SFS prides itself as an institution that provides undergraduates with unique field-based studies and experiential learning in different parts of the world.
A hallmark of its semester programs is involvement of students in faculty-directed research (DR) for nearly a month. The Kenya Fall 2021 students finalized the field work portion of their DR on November 17th, 2021, and are currently analyzing data, then embarking on a write up of individual DR papers. Some of the students are examining the impact of community conservancies on local livelihoods using focused group discussions and key informant interviews. In the last couple of years, the Amboseli region, where the SFS Kenya center is situated, has seen the proliferation of community-owned wildlife conservancies. The underlying assumption of this conservation approach is that when communities participate in conservation and obtain direct benefits, it will motivate them to conserve and live with wildlife. Faculty and students are therefore examining whether conservancies in the Kimana area of the Amboseli region are benefiting the landowners, and to what extent this is enhancing their livelihoods and wildlife conservation.
Photo by Emily Cotton.
Another group of students is evaluating ecological threats facing wildlife conservancies in the Kimana area, where most of the community conservancies in the Amboseli region are located. In this DR, students are assessing the extent of human encroachment and land use changes in the immediate environs of the conservancies, and its impact on wildlife resources and ecological viability of the conservancies. A key concern is that uncontrolled farming activities and human development are rapidly spreading and encroaching into critical wildlife habitats, resource areas, wildlife movement corridors, and routes around the conservancies. This is likely to reduce their degree of ecological or landscape connectivity and interfere with key ecosystem functions and processes that are vital in sustaining viable wildlife populations. In this DR, faculty and students collected data on human activities, especially farming and the establishment of structures (e.g., fences, homesteads etc.), using GPS units and range finders. They also identified and mapped key corridors and routes used by wildlife to move between the conservancies and the Amboseli landscape. Students used ArcMap GIS to evaluate the extent of isolation of the conservancies and degree of impediment of wildlife movement.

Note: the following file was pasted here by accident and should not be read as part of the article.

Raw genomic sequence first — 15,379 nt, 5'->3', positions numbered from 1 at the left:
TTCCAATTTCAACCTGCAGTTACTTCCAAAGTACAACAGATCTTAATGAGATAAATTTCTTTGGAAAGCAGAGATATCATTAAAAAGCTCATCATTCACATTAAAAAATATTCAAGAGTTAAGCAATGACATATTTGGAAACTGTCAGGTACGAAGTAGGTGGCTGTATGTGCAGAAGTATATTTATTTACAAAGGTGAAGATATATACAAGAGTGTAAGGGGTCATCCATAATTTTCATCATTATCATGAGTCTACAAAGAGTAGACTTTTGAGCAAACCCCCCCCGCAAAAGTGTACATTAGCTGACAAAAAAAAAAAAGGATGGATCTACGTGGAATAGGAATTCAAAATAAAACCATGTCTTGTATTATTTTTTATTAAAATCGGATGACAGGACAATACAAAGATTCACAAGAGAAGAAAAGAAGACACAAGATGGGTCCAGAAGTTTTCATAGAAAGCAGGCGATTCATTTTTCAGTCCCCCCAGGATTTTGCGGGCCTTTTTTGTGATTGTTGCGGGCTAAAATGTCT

The fundamental skills that students are learning during their DR work include research proposal writing, designing and executing field-based research, data-collection approach and techniques, data management, analysis and interpretation, spatial mapping techniques, time management, teamwork, and communication skills (verbal and written).
Photo by Alexandra Carr.
Curious to learn a bit more about the SFS Kenya Center? Click here to read about why we’re based there, our environmental research focus, how we connect and support the local community, and even take a tour of the Center.